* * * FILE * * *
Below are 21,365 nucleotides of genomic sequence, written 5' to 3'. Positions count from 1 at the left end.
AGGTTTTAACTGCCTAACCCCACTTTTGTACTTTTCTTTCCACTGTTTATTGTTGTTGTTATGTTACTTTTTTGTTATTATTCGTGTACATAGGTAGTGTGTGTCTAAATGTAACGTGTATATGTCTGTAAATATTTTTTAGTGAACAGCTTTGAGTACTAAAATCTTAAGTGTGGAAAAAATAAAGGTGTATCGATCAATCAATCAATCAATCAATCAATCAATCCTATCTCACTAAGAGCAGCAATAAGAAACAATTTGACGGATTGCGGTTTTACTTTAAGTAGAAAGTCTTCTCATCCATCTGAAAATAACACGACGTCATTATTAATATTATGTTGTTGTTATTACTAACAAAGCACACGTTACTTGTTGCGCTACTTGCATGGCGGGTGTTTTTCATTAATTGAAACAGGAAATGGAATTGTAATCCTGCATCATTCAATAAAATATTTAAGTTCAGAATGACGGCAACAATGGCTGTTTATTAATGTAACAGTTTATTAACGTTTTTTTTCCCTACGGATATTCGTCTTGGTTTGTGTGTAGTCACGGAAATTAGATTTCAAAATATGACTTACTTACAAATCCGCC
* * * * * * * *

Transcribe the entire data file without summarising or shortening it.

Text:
Below are 21,365 nucleotides of genomic sequence, written 5' to 3'. Positions count from 1 at the left end.
AGGTTTTAACTGCCTAACCCCACTTTTGTACTTTTCTTTCCACTGTTTATTGTTGTTGTTATGTTACTTTTTTGTTATTATTCGTGTACATAGGTAGTGTGTGTCTAAATGTAACGTGTATATGTCTGTAAATATTTTTTAGTGAACAGCTTTGAGTACTAAAATCTTAAGTGTGGAAAAAATAAAGGTGTATCGATCAATCAATCAATCAATCAATCAATCAATCCTATCTCACTAAGAGCAGCAATAAGAAACAATTTGACGGATTGCGGTTTTACTTTAAGTAGAAAGTCTTCTCATCCATCTGAAAATAACACGACGTCATTATTAATATTATGTTGTTGTTATTACTAACAAAGCACACGTTACTTGTTGCGCTACTTGCATGGCGGGTGTTTTTCATTAATTGAAACAGGAAATGGAATTGTAATCCTGCATCATTCAATAAAATATTTAAGTTCAGAATGACGGCAACAATGGCTGTTTATTAATGTAACAGTTTATTAACGTTTTTTTTCCCTACGGATATTCGTCTTGGTTTGTGTGTAGTCACGGAAATTAGATTTCAAAATATGACTTACTTACAAATCCGCC